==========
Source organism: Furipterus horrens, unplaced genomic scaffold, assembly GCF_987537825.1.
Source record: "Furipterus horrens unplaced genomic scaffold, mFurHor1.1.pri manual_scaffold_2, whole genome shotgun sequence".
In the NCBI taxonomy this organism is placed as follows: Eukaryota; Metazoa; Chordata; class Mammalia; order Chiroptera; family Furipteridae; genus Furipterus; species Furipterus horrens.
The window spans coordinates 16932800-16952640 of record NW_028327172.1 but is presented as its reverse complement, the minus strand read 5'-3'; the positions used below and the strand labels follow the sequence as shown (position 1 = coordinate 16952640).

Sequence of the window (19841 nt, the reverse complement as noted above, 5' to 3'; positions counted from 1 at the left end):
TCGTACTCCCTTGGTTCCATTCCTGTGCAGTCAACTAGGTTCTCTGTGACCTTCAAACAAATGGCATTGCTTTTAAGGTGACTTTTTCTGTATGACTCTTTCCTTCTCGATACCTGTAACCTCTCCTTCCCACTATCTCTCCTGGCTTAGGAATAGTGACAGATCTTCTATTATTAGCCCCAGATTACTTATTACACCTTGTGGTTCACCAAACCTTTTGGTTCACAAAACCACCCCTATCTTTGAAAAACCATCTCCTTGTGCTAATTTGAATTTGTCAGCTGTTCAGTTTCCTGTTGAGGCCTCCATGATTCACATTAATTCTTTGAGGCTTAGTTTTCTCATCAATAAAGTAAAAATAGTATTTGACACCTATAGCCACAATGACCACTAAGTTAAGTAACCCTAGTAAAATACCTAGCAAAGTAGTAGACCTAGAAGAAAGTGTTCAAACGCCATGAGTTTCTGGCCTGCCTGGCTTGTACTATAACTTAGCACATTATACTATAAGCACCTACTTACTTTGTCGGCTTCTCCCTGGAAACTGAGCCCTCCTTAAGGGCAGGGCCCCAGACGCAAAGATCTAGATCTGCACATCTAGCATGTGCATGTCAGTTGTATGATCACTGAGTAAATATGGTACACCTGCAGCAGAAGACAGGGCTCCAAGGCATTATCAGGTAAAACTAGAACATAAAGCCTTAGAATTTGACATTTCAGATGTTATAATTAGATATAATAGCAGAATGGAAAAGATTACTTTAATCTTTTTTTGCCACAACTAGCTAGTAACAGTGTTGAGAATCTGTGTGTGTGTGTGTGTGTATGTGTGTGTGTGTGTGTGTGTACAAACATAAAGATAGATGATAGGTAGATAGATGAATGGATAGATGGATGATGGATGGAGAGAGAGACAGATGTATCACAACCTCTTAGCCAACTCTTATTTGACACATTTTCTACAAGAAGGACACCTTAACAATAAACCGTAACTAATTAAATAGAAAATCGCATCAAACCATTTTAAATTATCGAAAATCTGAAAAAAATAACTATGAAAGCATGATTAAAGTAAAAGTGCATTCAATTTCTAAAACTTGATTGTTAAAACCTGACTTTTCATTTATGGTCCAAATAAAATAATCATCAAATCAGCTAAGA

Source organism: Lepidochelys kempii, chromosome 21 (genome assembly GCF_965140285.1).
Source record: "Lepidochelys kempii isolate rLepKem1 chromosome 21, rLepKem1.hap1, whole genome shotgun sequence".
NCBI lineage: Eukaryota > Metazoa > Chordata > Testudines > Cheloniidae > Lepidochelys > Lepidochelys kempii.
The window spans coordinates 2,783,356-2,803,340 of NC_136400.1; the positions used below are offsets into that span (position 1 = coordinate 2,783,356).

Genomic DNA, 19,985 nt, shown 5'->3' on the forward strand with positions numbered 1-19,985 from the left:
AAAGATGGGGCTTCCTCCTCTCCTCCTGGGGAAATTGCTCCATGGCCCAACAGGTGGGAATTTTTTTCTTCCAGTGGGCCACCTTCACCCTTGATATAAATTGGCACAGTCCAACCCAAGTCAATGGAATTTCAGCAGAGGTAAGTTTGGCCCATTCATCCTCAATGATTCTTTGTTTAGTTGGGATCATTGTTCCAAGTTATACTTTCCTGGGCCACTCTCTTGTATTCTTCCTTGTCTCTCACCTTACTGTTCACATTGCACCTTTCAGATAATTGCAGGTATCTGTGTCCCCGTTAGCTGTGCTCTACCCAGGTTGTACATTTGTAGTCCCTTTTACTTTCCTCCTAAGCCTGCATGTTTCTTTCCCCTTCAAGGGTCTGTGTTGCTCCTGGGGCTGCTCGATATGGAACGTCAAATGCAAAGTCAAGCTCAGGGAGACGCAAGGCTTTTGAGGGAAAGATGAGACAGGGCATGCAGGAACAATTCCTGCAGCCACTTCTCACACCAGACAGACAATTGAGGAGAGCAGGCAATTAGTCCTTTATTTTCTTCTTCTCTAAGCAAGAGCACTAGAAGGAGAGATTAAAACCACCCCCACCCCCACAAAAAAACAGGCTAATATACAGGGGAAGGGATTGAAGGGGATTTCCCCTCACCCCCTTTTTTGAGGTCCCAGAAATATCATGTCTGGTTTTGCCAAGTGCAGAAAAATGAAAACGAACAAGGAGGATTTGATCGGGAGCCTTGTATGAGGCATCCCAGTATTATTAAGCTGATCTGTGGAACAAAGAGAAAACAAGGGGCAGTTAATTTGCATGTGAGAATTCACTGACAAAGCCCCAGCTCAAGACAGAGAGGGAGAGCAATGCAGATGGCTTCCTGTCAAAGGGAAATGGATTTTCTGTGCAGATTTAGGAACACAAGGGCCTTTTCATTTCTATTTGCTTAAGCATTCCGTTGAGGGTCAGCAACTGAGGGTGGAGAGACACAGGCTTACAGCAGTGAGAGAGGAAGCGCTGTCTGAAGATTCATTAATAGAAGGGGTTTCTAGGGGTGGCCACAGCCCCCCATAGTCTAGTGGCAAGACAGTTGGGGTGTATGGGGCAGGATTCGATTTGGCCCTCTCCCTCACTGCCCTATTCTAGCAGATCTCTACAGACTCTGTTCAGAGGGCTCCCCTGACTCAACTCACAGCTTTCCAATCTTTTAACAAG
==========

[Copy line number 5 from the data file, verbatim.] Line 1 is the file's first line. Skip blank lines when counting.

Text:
Sequence of the window (19841 nt, the reverse complement as noted above, 5' to 3'; positions counted from 1 at the left end):